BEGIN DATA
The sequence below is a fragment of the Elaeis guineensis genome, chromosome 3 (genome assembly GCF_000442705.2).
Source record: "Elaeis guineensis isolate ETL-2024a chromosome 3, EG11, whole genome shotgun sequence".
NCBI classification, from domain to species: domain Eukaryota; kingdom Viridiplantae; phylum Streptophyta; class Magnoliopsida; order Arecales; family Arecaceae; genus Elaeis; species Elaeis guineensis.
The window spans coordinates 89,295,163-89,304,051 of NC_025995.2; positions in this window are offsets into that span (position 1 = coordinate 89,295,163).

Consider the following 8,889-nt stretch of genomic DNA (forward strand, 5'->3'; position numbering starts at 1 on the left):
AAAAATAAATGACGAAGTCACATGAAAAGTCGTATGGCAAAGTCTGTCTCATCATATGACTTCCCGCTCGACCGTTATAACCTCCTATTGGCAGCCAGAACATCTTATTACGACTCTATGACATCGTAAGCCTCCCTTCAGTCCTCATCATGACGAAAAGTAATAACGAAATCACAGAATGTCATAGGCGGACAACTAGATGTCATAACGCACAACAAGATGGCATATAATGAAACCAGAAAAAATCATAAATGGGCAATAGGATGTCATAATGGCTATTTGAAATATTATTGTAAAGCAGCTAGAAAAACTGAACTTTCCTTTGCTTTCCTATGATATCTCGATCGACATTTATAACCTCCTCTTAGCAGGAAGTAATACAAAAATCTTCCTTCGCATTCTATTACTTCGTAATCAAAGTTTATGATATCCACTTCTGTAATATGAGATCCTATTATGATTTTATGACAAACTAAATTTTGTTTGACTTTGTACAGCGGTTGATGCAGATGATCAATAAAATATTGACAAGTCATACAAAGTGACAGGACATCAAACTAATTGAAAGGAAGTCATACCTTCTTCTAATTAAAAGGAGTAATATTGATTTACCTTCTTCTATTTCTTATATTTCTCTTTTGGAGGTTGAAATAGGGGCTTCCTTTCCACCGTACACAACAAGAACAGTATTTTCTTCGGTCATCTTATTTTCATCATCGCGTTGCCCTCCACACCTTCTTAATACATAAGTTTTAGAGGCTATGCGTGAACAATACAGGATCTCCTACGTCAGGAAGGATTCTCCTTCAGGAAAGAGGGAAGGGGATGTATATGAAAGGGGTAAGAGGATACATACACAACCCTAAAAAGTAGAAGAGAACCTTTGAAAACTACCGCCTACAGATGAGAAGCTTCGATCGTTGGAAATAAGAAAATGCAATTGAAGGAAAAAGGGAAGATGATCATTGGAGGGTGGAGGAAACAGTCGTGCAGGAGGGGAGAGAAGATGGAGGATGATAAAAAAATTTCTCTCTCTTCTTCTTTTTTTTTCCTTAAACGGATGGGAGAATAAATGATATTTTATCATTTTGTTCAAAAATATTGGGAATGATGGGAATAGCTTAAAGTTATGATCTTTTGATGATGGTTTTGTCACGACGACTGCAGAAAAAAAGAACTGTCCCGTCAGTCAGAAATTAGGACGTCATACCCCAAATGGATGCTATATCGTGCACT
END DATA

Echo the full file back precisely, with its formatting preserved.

The sequence below is a fragment of the Elaeis guineensis genome, chromosome 3 (genome assembly GCF_000442705.2).
Source record: "Elaeis guineensis isolate ETL-2024a chromosome 3, EG11, whole genome shotgun sequence".
NCBI classification, from domain to species: domain Eukaryota; kingdom Viridiplantae; phylum Streptophyta; class Magnoliopsida; order Arecales; family Arecaceae; genus Elaeis; species Elaeis guineensis.
The window spans coordinates 89,295,163-89,304,051 of NC_025995.2; positions in this window are offsets into that span (position 1 = coordinate 89,295,163).

Consider the following 8,889-nt stretch of genomic DNA (forward strand, 5'->3'; position numbering starts at 1 on the left):
AAAAATAAATGACGAAGTCACATGAAAAGTCGTATGGCAAAGTCTGTCTCATCATATGACTTCCCGCTCGACCGTTATAACCTCCTATTGGCAGCCAGAACATCTTATTACGACTCTATGACATCGTAAGCCTCCCTTCAGTCCTCATCATGACGAAAAGTAATAACGAAATCACAGAATGTCATAGGCGGACAACTAGATGTCATAACGCACAACAAGATGGCATATAATGAAACCAGAAAAAATCATAAATGGGCAATAGGATGTCATAATGGCTATTTGAAATATTATTGTAAAGCAGCTAGAAAAACTGAACTTTCCTTTGCTTTCCTATGATATCTCGATCGACATTTATAACCTCCTCTTAGCAGGAAGTAATACAAAAATCTTCCTTCGCATTCTATTACTTCGTAATCAAAGTTTATGATATCCACTTCTGTAATATGAGATCCTATTATGATTTTATGACAAACTAAATTTTGTTTGACTTTGTACAGCGGTTGATGCAGATGATCAATAAAATATTGACAAGTCATACAAAGTGACAGGACATCAAACTAATTGAAAGGAAGTCATACCTTCTTCTAATTAAAAGGAGTAATATTGATTTACCTTCTTCTATTTCTTATATTTCTCTTTTGGAGGTTGAAATAGGGGCTTCCTTTCCACCGTACACAACAAGAACAGTATTTTCTTCGGTCATCTTATTTTCATCATCGCGTTGCCCTCCACACCTTCTTAATACATAAGTTTTAGAGGCTATGCGTGAACAATACAGGATCTCCTACGTCAGGAAGGATTCTCCTTCAGGAAAGAGGGAAGGGGATGTATATGAAAGGGGTAAGAGGATACATACACAACCCTAAAAAGTAGAAGAGAACCTTTGAAAACTACCGCCTACAGATGAGAAGCTTCGATCGTTGGAAATAAGAAAATGCAATTGAAGGAAAAAGGGAAGATGATCATTGGAGGGTGGAGGAAACAGTCGTGCAGGAGGGGAGAGAAGATGGAGGATGATAAAAAAATTTCTCTCTCTTCTTCTTTTTTTTTCCTTAAACGGATGGGAGAATAAATGATATTTTATCATTTTGTTCAAAAATATTGGGAATGATGGGAATAGCTTAAAGTTATGATCTTTTGATGATGGTTTTGTCACGACGACTGCAGAAAAAAAGAACTGTCCCGTCAGTCAGAAATTAGGACGTCATACCCCAAATGGATGCTATATCGTGCACT